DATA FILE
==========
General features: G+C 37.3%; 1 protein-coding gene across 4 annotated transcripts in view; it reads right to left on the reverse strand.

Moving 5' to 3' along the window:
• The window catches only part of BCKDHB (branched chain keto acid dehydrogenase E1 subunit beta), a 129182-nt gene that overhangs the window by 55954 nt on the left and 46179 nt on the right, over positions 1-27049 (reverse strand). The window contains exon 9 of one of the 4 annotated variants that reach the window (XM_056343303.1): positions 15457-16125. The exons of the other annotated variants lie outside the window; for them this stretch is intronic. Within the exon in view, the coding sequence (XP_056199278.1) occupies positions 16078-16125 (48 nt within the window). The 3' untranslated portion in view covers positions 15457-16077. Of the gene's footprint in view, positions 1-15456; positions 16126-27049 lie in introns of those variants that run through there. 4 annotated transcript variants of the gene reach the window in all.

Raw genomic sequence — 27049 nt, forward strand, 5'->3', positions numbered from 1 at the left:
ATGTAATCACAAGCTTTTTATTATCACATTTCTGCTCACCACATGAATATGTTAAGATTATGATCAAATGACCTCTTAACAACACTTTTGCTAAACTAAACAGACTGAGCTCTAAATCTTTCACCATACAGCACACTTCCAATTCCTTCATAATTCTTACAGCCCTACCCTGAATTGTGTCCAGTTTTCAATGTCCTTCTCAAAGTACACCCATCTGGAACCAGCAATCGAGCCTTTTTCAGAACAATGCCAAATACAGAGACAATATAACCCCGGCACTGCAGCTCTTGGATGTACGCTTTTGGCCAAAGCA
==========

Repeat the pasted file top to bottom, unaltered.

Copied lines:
General features: G+C 37.3%; 1 protein-coding gene across 4 annotated transcripts in view; it reads right to left on the reverse strand.

Moving 5' to 3' along the window:
• The window catches only part of BCKDHB (branched chain keto acid dehydrogenase E1 subunit beta), a 129182-nt gene that overhangs the window by 55954 nt on the left and 46179 nt on the right, over positions 1-27049 (reverse strand). The window contains exon 9 of one of the 4 annotated variants that reach the window (XM_056343303.1): positions 15457-16125. The exons of the other annotated variants lie outside the window; for them this stretch is intronic. Within the exon in view, the coding sequence (XP_056199278.1) occupies positions 16078-16125 (48 nt within the window). The 3' untranslated portion in view covers positions 15457-16077. Of the gene's footprint in view, positions 1-15456; positions 16126-27049 lie in introns of those variants that run through there. 4 annotated transcript variants of the gene reach the window in all.

Raw genomic sequence — 27049 nt, forward strand, 5'->3', positions numbered from 1 at the left:
ATGTAATCACAAGCTTTTTATTATCACATTTCTGCTCACCACATGAATATGTTAAGATTATGATCAAATGACCTCTTAACAACACTTTTGCTAAACTAAACAGACTGAGCTCTAAATCTTTCACCATACAGCACACTTCCAATTCCTTCATAATTCTTACAGCCCTACCCTGAATTGTGTCCAGTTTTCAATGTCCTTCTCAAAGTACACCCATCTGGAACCAGCAATCGAGCCTTTTTCAGAACAATGCCAAATACAGAGACAATATAACCCCGGCACTGCAGCTCTTGGATGTACGCTTTTGGCCAAAGCA